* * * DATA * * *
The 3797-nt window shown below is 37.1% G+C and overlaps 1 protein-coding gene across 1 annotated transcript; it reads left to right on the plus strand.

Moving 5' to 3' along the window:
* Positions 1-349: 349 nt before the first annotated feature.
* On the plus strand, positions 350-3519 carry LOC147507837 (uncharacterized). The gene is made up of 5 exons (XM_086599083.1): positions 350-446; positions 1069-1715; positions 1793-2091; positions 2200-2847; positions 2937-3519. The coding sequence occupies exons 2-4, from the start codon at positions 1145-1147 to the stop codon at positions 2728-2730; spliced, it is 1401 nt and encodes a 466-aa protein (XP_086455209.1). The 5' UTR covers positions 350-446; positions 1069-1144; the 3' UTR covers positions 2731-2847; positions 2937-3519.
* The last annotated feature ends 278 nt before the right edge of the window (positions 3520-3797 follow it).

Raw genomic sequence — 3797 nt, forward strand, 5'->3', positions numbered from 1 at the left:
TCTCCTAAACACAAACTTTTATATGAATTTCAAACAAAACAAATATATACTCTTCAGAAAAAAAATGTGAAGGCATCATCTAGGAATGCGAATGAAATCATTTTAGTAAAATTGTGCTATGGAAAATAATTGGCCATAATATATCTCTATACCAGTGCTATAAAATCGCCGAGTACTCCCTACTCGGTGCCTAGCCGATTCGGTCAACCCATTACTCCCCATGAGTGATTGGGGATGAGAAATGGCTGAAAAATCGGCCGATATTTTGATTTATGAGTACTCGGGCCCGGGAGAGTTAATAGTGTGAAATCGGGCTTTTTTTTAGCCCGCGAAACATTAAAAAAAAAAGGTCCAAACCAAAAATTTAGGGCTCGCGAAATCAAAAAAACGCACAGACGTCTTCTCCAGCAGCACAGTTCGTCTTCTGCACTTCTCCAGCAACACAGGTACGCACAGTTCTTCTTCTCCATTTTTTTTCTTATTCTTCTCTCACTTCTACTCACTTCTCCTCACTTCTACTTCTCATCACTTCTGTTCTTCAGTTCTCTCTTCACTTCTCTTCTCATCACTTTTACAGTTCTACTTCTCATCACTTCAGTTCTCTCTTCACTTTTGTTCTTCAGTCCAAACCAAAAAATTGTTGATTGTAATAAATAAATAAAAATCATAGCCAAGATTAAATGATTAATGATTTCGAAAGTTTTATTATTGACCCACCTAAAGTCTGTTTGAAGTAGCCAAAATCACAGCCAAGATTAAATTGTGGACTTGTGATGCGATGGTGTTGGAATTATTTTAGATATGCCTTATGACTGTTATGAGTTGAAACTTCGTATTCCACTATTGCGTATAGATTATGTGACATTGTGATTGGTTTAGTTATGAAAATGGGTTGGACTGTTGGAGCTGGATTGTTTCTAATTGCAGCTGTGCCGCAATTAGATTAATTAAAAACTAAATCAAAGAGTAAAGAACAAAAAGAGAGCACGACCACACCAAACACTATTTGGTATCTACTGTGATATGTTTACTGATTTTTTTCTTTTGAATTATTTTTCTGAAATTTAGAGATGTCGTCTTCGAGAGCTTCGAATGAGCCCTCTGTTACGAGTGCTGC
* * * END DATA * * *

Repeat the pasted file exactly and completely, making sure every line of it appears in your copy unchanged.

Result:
The 3797-nt window shown below is 37.1% G+C and overlaps 1 protein-coding gene across 1 annotated transcript; it reads left to right on the plus strand.

Moving 5' to 3' along the window:
* Positions 1-349: 349 nt before the first annotated feature.
* On the plus strand, positions 350-3519 carry LOC147507837 (uncharacterized). The gene is made up of 5 exons (XM_086599083.1): positions 350-446; positions 1069-1715; positions 1793-2091; positions 2200-2847; positions 2937-3519. The coding sequence occupies exons 2-4, from the start codon at positions 1145-1147 to the stop codon at positions 2728-2730; spliced, it is 1401 nt and encodes a 466-aa protein (XP_086455209.1). The 5' UTR covers positions 350-446; positions 1069-1144; the 3' UTR covers positions 2731-2847; positions 2937-3519.
* The last annotated feature ends 278 nt before the right edge of the window (positions 3520-3797 follow it).

Raw genomic sequence — 3797 nt, forward strand, 5'->3', positions numbered from 1 at the left:
TCTCCTAAACACAAACTTTTATATGAATTTCAAACAAAACAAATATATACTCTTCAGAAAAAAAATGTGAAGGCATCATCTAGGAATGCGAATGAAATCATTTTAGTAAAATTGTGCTATGGAAAATAATTGGCCATAATATATCTCTATACCAGTGCTATAAAATCGCCGAGTACTCCCTACTCGGTGCCTAGCCGATTCGGTCAACCCATTACTCCCCATGAGTGATTGGGGATGAGAAATGGCTGAAAAATCGGCCGATATTTTGATTTATGAGTACTCGGGCCCGGGAGAGTTAATAGTGTGAAATCGGGCTTTTTTTTAGCCCGCGAAACATTAAAAAAAAAAGGTCCAAACCAAAAATTTAGGGCTCGCGAAATCAAAAAAACGCACAGACGTCTTCTCCAGCAGCACAGTTCGTCTTCTGCACTTCTCCAGCAACACAGGTACGCACAGTTCTTCTTCTCCATTTTTTTTCTTATTCTTCTCTCACTTCTACTCACTTCTCCTCACTTCTACTTCTCATCACTTCTGTTCTTCAGTTCTCTCTTCACTTCTCTTCTCATCACTTTTACAGTTCTACTTCTCATCACTTCAGTTCTCTCTTCACTTTTGTTCTTCAGTCCAAACCAAAAAATTGTTGATTGTAATAAATAAATAAAAATCATAGCCAAGATTAAATGATTAATGATTTCGAAAGTTTTATTATTGACCCACCTAAAGTCTGTTTGAAGTAGCCAAAATCACAGCCAAGATTAAATTGTGGACTTGTGATGCGATGGTGTTGGAATTATTTTAGATATGCCTTATGACTGTTATGAGTTGAAACTTCGTATTCCACTATTGCGTATAGATTATGTGACATTGTGATTGGTTTAGTTATGAAAATGGGTTGGACTGTTGGAGCTGGATTGTTTCTAATTGCAGCTGTGCCGCAATTAGATTAATTAAAAACTAAATCAAAGAGTAAAGAACAAAAAGAGAGCACGACCACACCAAACACTATTTGGTATCTACTGTGATATGTTTACTGATTTTTTTCTTTTGAATTATTTTTCTGAAATTTAGAGATGTCGTCTTCGAGAGCTTCGAATGAGCCCTCTGTTACGAGTGCTGC